Brandon Sanderson is fantastic at asking a simple “what if?” and crafting a compelling story out of it.
(This also makes it easy to describe his books, lucky for us readers).
What if a boy was only attending magic school because his mom was the cleaning lady? (The Rithmatist)
What if the Dark Lord had won and plunged the land into shadow? (Mistborn: The Final Empire)
What if people spontaneously developed super powers and all turned into villains instead of heroes? Steelheart!
In true Sanderson style, the world building is top-notch, without being in-your-face. So many little cool tidbits are only hinted at, creating the illusion of a complex and believable setting.
However—and it pains me to say this about one of my favourite authors—this wasn’t his best effort. By far.
The writing was clunky at times, and the character felt off throughout. I wasn’t really a fan of the humour. It felt forced, especially since I’ve just been reading laugh-out-loud novels by Jim Butcher and Joe Abercrombie.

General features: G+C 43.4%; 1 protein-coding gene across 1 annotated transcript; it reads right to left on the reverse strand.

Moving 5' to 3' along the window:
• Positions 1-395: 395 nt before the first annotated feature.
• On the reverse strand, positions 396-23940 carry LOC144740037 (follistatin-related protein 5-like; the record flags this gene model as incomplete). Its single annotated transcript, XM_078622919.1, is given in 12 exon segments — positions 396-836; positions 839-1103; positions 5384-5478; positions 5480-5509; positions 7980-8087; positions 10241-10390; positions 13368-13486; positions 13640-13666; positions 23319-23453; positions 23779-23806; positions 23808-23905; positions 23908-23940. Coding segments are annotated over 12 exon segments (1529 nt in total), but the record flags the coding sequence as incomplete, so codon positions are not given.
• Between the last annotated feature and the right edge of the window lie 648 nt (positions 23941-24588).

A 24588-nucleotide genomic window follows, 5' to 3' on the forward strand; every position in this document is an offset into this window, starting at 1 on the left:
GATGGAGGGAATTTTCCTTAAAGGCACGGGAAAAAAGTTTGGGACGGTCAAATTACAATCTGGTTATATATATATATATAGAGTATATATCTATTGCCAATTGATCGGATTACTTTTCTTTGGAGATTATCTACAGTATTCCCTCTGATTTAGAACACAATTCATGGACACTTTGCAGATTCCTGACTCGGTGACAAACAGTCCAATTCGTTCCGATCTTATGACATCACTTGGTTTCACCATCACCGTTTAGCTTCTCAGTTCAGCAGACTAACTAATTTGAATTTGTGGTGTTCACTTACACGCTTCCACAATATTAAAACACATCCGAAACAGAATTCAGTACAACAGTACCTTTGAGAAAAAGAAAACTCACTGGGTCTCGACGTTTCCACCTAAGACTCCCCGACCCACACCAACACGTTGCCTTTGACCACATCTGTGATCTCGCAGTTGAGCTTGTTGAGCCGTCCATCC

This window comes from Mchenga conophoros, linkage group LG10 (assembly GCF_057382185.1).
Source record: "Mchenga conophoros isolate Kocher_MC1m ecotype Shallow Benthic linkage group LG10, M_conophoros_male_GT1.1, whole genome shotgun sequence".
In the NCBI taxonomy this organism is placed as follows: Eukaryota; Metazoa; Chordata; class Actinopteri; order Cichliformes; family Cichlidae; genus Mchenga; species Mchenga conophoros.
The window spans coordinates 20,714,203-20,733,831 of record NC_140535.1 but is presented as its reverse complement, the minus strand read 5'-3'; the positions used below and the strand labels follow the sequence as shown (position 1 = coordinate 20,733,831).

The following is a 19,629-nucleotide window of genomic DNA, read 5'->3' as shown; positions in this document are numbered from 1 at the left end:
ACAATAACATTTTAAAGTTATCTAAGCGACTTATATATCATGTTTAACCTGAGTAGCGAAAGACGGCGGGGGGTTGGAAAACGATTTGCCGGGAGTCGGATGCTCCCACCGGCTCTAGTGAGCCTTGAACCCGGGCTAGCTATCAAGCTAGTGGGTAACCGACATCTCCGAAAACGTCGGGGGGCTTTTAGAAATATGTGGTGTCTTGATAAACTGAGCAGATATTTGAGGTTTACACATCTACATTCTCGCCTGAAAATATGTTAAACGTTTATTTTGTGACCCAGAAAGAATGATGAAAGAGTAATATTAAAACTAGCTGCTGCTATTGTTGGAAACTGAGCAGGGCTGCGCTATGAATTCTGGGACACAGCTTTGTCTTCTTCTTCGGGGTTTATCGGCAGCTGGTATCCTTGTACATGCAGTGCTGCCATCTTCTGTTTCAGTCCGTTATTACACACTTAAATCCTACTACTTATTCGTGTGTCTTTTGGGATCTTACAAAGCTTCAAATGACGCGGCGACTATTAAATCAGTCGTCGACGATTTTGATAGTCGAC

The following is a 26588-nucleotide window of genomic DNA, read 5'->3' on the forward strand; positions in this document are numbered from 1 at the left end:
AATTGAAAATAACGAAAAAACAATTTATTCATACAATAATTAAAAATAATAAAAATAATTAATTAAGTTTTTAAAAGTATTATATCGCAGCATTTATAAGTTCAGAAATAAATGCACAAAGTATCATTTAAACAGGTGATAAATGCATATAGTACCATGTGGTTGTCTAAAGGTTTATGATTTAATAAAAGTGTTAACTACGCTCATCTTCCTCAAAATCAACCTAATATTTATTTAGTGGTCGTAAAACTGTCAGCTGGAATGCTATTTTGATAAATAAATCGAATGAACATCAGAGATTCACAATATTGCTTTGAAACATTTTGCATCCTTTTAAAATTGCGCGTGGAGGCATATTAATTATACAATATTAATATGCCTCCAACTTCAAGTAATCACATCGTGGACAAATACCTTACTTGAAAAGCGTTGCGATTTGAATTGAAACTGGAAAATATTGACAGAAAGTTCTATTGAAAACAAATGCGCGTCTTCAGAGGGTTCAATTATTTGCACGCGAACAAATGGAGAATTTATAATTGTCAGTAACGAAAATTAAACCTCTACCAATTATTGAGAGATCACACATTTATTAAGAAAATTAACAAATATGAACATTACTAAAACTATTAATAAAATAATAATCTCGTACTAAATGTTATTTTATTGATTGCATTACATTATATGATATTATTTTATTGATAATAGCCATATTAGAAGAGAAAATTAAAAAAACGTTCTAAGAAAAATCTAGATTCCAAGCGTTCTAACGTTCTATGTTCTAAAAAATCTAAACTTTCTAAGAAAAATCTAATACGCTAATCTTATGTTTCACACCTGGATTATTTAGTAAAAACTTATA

Dara put it best when she said that “the banter between the Reckoners feels forced to me. “Look at us! We joke with each other so we must be close!” is how it feels to me. Doesn’t feel natural.”
Another part that really, really, really bugged me is the revelation that Epic powers slowly make you lose control, and this is the reason why everyone turns into a villain.
WHY? This book could have been such a great platform for exploring what happens when ordinary people come into extraordinary power. “Power corrupts, and absolute power corrupts absolutely” anyone?
There’s a school of thought that says that all humans are in their nature evil and savage, and it is society that reigns us back. I don’t believe in this, and I don’t think Brandon does either, but Steelheart could have been the novel to look at the concept again.
Having the Epics turn slowly mad is such a cop-out. It’s Sanderson covering his ass by attributing the evilness to some outside, external force (and therefore something you can’t control), instead of leaving it at that: humans are at their core, evil.
That’s like Lord of the Flies ending with “oh, just kidding, the island has a mystical force which turns all the kids into savages. Don’t worry, real people wouldn’t act this way, pshh.”
tl;dr: This book has the usual Sanderson awesomeness when it comes to plotting, twists, and world building, but falls short on character and theme.